It seems to me that the only way to be completely secure is for you to produce your own encryption software, hand it to me on disc and I install it on my PC. Then when I go to your encrypted site and the data begins to transfer thru my ISP they have no way of decrypting the data because the decrypt software was never online.

Fin. Please tell me how I am mistaken in my suppositions. Thank you all for your time.


Let me first make a remark: you should avoid to roll you own crypto. :-)

Instead of giving the encryption software, two people could physically exchange the keys used for the encryption. However, that would be very cumbersome, and we found a way to properly exchange these keys on an untrusted network. You can take a look at this question about how could encryption work when you have to exchange the keys.

Note: I tried to resume your problematic when I wrote the two titles, tell me if I missed something.

Scenario 1. Why couldn't the ISP see what I'm doing with HTTPS?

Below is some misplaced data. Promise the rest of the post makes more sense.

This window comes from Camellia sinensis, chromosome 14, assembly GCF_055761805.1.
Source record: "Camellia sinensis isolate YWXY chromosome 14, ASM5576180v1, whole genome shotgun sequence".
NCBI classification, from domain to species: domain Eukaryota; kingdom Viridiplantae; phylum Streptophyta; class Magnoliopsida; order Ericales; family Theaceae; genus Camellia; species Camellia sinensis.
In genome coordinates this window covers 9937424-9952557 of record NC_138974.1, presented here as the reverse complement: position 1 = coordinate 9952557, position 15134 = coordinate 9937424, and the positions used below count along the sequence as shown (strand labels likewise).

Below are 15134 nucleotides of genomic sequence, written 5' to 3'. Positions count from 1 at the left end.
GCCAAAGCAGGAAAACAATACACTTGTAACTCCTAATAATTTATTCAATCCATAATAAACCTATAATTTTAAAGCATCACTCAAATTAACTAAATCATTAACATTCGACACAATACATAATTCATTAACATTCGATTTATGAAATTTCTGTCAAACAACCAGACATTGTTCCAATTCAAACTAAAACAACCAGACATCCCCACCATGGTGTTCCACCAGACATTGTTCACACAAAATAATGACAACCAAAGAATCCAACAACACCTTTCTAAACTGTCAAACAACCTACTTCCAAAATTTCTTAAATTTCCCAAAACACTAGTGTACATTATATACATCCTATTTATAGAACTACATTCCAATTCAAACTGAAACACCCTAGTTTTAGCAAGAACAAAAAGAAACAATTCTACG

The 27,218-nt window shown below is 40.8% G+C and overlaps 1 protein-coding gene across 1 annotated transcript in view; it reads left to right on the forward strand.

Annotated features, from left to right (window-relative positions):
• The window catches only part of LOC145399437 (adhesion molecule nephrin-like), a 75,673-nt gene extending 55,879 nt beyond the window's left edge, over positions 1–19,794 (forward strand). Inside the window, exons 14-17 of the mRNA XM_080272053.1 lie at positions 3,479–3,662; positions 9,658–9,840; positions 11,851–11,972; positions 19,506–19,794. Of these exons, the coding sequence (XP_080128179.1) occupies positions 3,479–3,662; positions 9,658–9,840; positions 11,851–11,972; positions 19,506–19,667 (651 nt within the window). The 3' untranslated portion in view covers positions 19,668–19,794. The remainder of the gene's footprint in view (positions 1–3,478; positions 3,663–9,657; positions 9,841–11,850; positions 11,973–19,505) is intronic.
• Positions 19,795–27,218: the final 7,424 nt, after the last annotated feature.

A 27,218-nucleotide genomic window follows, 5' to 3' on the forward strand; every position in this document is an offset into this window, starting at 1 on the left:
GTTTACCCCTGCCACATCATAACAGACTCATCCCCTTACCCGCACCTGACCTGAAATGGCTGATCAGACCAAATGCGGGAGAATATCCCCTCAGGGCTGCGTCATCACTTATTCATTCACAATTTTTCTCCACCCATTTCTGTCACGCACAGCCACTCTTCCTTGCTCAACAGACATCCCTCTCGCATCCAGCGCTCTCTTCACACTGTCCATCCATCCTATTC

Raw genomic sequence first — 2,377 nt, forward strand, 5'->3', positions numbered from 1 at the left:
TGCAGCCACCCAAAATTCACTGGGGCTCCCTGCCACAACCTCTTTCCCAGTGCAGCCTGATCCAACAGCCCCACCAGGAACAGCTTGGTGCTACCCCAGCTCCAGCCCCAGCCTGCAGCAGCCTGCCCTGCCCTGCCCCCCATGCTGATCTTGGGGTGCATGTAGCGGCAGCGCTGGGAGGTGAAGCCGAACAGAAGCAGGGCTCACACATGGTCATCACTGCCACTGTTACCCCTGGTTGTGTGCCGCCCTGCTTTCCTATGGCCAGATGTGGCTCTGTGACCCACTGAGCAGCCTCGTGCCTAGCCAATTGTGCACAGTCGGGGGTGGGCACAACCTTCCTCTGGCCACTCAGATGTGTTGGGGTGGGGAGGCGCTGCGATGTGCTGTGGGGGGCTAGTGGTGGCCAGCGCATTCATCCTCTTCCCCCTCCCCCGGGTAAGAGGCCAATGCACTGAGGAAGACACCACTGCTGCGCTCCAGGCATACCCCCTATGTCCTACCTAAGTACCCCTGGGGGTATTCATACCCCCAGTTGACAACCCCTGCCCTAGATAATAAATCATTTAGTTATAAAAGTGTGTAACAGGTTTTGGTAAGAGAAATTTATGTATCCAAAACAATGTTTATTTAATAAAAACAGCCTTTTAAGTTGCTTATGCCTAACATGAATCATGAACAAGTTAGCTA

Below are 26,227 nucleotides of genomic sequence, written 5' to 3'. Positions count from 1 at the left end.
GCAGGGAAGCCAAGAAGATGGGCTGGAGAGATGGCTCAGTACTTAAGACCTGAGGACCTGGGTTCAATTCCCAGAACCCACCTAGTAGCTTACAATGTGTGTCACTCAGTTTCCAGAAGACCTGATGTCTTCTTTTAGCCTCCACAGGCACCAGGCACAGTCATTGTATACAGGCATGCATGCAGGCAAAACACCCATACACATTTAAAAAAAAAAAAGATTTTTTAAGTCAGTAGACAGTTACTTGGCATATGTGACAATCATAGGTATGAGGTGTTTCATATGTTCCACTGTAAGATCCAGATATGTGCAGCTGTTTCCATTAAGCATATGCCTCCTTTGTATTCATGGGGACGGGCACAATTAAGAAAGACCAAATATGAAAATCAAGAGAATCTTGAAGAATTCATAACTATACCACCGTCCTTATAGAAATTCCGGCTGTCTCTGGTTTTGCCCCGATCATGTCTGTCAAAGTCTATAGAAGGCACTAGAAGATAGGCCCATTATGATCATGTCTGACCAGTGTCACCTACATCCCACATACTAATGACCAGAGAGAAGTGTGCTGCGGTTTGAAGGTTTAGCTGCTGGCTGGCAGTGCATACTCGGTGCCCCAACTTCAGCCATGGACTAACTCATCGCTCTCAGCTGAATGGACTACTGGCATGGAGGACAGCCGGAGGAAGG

When Hugh Jass is looking for his favorite taco soup recipes using HTTP, the data exchanged between him and the server are not encrypted. As a consequence, the ISP can read everything that is transmitted between Hugh Jass and the website.

When Pat McCrotch is browsing Yahoo using HTTPS, most of the data exchanged between him and the server is encrypted. The ISP has no way to recover it1. The only part that are not encrypted are the ones necessary for the packet to be transmitted to Yahoo. (e.g. IP addresses.) The ISP will only know that Pat McCrotch is browsing Yahoo, thanks to the IP addresses. (And probably the DNS request beforehand.) The ISP will not know what is Pat doing on the Yahoo website, because this part is encrypted.

It is not very different of the Post Office that can't read your mails as long as it doesn't open the envelopes. The only thing the Post Office can know is who are talking together. (If the sender's address is present.)

To prevent this issue, some people use a VPN. Using a VPN, the whole packet will be encrypted, and put in another packet (encapsulated) that will be sent to the VPN. The VPN will decrypt your original packet, and forward it to its destination.